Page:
Since I had been introduced to the British peer Lord Michael Naseby in the surrounds of the House of Lords in March 2018, I assumed that he had been born into the aristocratic upper layer of British society. Wrong. It required his book Sri Lanka for me to learn that he was from the upper middle class and had contested parliamentary seats from the late-960s on behalf of the Conservative Party in what were Labour strongholds – with his peerage being of 1990s vintage. As vitally, his early career as a marketing executive had seen him working in Pakistan and Bengal in the early 1960s before he was stationed in Sri Lanka as a marketing manager for Reckitt and Colman in the period 1963-64.
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A Note from Fabian D. K. Schokman of Moratuwa, 22 March 2020
Dear Michael, Thank you for this. I believe, as with most of the “lesser minorities,” the Bharatha community did not have its own classification until the 2001 census, when there was a breakthrough mostly on account of the Chetties and their successful fight to be classed as a distinct ethnicity. Throughout census history, one can see the Chetties demanding to be classed as distinct from the Tamils. The term “race” in SL, must always be seen as a synonym for “ethnicity” and not with the same connotation it derives in the West.
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COL01:SPORT-CRICKET AUSTRALIA:KANDY,SRILANKA,10SEP99 – Australian fielders Jason Gillespie (left) and captain Steve Waugh collide in attempting to take a catch from the bat of Sri Lankan Mahela Jayawardena on the second day of the first cricket test at the Asgiriya stadium in central Kandy September 10. Jayawardena survived with his score on 34 but the two fielders were taken to hospital with Gillespie rushed on a stretcher with a broken leg and Waugh with an injured nose. The Jayawardena swept a ball from Colin Miller and Gillespie came in from long-leg while Waugh rushed down from short fine-leg to take the catch. Sri Lanka went in for lunch at 181 for 5. al/Photo by Anuruddha Lokuhapuarachchi REUTERS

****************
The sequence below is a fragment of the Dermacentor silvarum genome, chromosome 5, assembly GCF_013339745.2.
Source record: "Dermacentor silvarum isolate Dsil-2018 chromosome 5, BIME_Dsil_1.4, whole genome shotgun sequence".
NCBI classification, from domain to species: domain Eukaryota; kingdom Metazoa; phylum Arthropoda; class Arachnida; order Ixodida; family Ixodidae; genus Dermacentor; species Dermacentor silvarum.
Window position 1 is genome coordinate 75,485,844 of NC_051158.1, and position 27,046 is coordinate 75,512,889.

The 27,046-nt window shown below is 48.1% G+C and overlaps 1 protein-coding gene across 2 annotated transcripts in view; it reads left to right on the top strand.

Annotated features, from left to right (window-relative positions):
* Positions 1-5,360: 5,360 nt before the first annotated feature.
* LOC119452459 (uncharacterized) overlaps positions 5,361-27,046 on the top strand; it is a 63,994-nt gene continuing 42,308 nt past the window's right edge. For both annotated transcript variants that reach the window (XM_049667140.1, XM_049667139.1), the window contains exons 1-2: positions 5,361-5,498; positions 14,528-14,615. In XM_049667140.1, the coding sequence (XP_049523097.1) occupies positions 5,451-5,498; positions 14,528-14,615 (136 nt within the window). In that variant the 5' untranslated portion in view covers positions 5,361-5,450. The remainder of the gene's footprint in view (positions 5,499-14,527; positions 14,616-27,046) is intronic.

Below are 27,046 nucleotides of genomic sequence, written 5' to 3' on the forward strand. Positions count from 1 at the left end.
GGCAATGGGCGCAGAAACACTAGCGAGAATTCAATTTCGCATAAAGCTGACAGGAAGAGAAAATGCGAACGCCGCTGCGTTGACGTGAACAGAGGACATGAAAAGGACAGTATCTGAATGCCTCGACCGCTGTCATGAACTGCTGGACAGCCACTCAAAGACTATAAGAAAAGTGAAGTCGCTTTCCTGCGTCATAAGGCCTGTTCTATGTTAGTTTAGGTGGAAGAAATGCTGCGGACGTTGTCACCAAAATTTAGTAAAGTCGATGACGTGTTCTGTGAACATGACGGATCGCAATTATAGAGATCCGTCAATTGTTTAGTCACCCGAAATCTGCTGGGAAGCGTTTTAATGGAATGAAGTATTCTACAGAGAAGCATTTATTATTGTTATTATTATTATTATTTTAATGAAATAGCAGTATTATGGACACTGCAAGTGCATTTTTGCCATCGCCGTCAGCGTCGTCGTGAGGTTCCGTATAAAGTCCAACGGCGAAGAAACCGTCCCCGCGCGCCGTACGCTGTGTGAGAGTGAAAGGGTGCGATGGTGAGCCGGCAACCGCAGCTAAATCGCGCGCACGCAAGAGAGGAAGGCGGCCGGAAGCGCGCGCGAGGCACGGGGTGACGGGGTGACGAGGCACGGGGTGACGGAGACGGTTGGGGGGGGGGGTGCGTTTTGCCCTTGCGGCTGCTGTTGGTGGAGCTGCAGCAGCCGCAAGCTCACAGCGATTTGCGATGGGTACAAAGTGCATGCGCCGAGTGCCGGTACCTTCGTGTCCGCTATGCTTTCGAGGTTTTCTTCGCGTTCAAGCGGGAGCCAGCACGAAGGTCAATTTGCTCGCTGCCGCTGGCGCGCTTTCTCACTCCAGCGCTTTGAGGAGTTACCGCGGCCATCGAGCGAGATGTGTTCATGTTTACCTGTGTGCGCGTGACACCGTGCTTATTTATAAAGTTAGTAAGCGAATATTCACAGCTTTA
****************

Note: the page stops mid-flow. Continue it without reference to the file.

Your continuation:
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Vistas —The Ordinary, the Daily and The Greenery from the Camera Lens wielded by young Asela Atukorala of Adelaide
Shenali Waduge has a long history as a defender of Sinhala interests within and beyond the island of Sri Lanka. In quite a few minds she would be classified as a Sinhala chauvinist. One must, however, not throw the baby out with the dirty bathwater. Her essays should not be dismissed out of hand. Indeed, there were several striking claims in an essay she presented recently in two outlets for me to include it within Thuppahi under this imposed heading: “To Your Face: UN and UNHRC challenged by Shenali Waduge.”
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Shenali Waduge, in LankaWeb, 31 December 2019 and at SPUR Victoria, 17 March 2019 where the title reads thus = “Questions for UNSG & UN Human Rights Council regarding Sri Lanka”
1. UN Secretary General Ban Ki Moon commissioned 3 members (Ban Ki Moon Panel of Experts) selected personally by him to submit a personal report on the ‘final months’ of Sri Lanka’s conflict. This report was not commissioned by the UNGA or UNSC. This report was never tabled at the UNGA, UNSC or even UNHRC. This report was actually leaked to the public. How can the UNHRC head quote from this leaked personal report & how can 3 successive UNHRC resolutions be based on a personally mandated leaked report?
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Michael Roberts in Snap-Action
Casting a Net at Twilight at Waikkal, Sri Lanka, 1990s …. truly a shot snapped on a whim as our little boat dropped us on the shore from an inland canal – with my spot in the prow giving direct access
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